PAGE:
Air Date: Feb. 13, 1973 (CBS)
Production Companies: CBS Television Network
Running Time: 73 min.
Available on: DVD (Paramount)
Written by: Ronald Austin and James D. Buchanan
Story by: V.X. Appleton
Directed by: David Lowell Rich
Cast: Chuck Connors, Buddy Ebsen, Tammy Grimes, Lynn Loring, Jane Merrow, France Nuyen, William Shatner, Roy Thinnes, Paul Winfield, Russell Johnson
Sometimes the more outlandish the concept, the more entertaining a movie can be. It’s The Exorcist (nearly a year before it was released) meets Airport (three years after it was released) in a TV movie directed by the man who would later make The Concorde: Airport ’79, David Lowell Rich. Some may find that it reminds them more of the comedy Airplane (1980) than the thriller Airport; nevertheless, it has its chilling moments.
Architect Alan O’Neill (Roy Thinnes) has loaded the cargo hold of AOA flight #19X with the remains of an English abbey inherited through his wife’s, Sheila (Jane Merrow) family. Not soon after taking off from Heathrow, Captain Ernie Slade (Chuck Connors) finds his plane either facing a headwind of 600 mph (“There is no such wind”) or simply not moving. Junior stewardess, Sally (Brenda Benet) makes a startling discovery down below…
She claims there’s been a “blow out,” whatever that is, but Ernie’s gauges don’t indicate that to be the case. She cries out in the most melodramatic way, “Ice, wind... are you saying it came from inside the plane?!?” He’s not… yet. However, when he investigates himself, he’s grabbed by something so cold that it freezes a claw print into his upper arm. It’s not long, then, until he and his few passengers (because of the weight of the cargo) have accepted the obvious…
The plane is hauling a sacrificial stone from the abbey which was built upon a sacred grave of the druids. They’re back, or at least one of them is, wreaking demonic forces upon the passengers and demanding a sacrifice. Oh, and I didn’t even mention that it’s the summer solstice, the one night of the year that something like this could even happen. Someone on that plane sure has rotten luck!
In 70s disaster movie style, the characters are many and diverse. Glenn Farlee (Buddy Ebsen) is a no-nonsense businessman that once turned down a bid from Alan because it was too high. Mrs. Pinder (Tammy Grimes) is an odd duck of a woman that becomes possessed or is just able to suddenly explain to everyone what is happening. Annalik (France Nuyen) is a model in the handful of scenes in which she participates.
Dr. Enkalla (Paul Winfield) is the doctor on board, because there always has to be a doctor on board. Steve Holcomb (Will Hutchins) is a country bumpkin entertainer (I think) who throws his remaining wad of cash on a dying bonfire built to protect them. (Yes, the built a bonfire on an airplane.) And then there’s Paul Kovalik (William Shatner), the defrocked priest who must find his faith to save everyone. If that’s a spoiler, you aren’t familiar with this kind of film at all.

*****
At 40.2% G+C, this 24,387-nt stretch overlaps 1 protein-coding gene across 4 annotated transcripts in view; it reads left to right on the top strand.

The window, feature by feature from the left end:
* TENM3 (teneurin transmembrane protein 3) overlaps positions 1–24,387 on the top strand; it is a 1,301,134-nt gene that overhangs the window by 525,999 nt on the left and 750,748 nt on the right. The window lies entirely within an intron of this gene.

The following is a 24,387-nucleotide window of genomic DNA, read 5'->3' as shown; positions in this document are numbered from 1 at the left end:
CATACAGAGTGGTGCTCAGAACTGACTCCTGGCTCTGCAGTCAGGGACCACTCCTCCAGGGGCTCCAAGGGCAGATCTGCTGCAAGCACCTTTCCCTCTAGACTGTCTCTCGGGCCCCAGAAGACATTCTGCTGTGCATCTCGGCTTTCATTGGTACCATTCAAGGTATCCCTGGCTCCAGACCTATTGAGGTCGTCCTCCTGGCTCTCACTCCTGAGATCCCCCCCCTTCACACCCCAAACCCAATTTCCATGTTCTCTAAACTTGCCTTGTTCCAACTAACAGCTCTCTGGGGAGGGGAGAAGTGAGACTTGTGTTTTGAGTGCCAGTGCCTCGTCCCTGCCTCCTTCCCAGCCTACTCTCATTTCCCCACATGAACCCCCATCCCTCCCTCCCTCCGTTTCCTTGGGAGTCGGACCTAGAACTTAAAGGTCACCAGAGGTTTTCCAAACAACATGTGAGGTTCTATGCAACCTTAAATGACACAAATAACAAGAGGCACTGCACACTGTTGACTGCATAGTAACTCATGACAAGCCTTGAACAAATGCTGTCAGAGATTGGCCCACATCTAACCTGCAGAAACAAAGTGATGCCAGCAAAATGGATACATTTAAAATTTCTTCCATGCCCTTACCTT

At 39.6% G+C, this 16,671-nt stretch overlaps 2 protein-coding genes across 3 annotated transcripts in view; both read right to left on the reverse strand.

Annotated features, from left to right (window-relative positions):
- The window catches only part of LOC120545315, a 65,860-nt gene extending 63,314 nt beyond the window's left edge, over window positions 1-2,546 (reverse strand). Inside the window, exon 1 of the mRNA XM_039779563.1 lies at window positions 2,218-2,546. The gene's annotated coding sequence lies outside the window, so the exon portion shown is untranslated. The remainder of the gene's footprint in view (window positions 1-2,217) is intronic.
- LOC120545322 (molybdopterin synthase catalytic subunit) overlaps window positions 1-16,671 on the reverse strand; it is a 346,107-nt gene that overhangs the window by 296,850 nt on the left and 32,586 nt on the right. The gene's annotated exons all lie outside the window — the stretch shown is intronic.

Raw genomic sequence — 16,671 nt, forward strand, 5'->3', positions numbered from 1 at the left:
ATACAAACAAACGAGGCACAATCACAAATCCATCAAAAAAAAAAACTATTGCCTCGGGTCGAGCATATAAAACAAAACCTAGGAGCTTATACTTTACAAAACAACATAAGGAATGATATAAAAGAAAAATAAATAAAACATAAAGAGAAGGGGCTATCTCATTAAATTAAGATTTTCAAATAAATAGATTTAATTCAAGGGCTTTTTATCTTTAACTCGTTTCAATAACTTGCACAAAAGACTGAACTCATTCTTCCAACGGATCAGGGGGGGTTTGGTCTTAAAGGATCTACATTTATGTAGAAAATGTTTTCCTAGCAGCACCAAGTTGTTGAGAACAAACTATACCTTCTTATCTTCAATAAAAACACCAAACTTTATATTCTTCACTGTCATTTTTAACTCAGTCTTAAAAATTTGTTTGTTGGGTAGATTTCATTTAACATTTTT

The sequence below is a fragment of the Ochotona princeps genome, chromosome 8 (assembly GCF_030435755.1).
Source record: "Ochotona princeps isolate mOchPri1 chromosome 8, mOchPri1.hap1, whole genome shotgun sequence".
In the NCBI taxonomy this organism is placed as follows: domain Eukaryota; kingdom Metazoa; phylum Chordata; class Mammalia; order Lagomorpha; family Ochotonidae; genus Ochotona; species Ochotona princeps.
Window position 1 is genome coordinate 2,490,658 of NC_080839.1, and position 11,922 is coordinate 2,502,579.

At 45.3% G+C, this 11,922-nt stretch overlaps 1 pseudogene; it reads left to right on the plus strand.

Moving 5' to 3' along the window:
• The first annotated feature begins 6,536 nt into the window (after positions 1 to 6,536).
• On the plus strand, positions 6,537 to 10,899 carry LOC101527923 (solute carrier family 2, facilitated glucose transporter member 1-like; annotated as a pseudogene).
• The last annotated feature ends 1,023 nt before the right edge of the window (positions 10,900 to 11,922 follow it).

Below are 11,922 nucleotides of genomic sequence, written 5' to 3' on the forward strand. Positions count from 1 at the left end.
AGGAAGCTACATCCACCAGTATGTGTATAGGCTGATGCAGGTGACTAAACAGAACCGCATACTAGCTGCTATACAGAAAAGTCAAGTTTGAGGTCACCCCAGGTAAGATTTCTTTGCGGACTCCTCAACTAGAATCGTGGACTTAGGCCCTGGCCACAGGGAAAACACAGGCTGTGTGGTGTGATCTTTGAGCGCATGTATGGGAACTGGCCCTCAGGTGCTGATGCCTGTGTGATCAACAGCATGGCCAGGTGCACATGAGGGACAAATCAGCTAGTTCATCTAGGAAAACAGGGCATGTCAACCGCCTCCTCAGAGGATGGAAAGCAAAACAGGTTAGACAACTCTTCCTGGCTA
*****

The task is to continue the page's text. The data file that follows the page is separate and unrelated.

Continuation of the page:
Shatner is terrific, looking great and stealing the best lines. When his traveling companion, Margot (Darleen Carr) argues with him about his bad mood, he tells her, “You don’t need a priest; you need a parachute.” There’s also a moment where he peers out one of the windows, the image evoking the great The Twilight Zone episode, Nightmare at 20,000 Feet (1963.) This story takes place 17,000 feet higher and an unknown number of IQ points lower.
When Ernie realizes they’re low on fuel, Alan still manages to convince him to fly straight up in the air so they reach sunlight ahead of its regularly scheduled time, the summer solstice will be over, and the demon druid will be defeated, at least until next year. That’s after the failed attempt to fool the beast with a doll made up to look like Sheila (using her real hair and fingernails) and after the aforementioned bonfire inside an airplane.
This may be a real spoiler, but it’s too awesome not to describe (as Shatner himself has been known to do.) Shatner changes his attitude from “I’m fresh out [of help.] Don’t look to me; I have nothing. Find your own way.” to slowly marching down the narrow aisle of the plane with a torch. We see him in his collar for a clever split second. Then the demon lets out a final burst of anger, blowing open a door and sucking Shatner out into a bad special effect.
You can’t take The Horror at 37,000 Feet seriously for a minute, nor should you try. Know what you’re getting yourself into and just sit back to enjoy it. Sure, the dog and the professor from Gilligan’s Island meet horrible fates, but you also get to see thick brown liquid bubbling out of a grotesque doll and uneven patches of moss growing on the bulkheads. When it’s over, you’ll have reached a safe altitude and can remove your masks.
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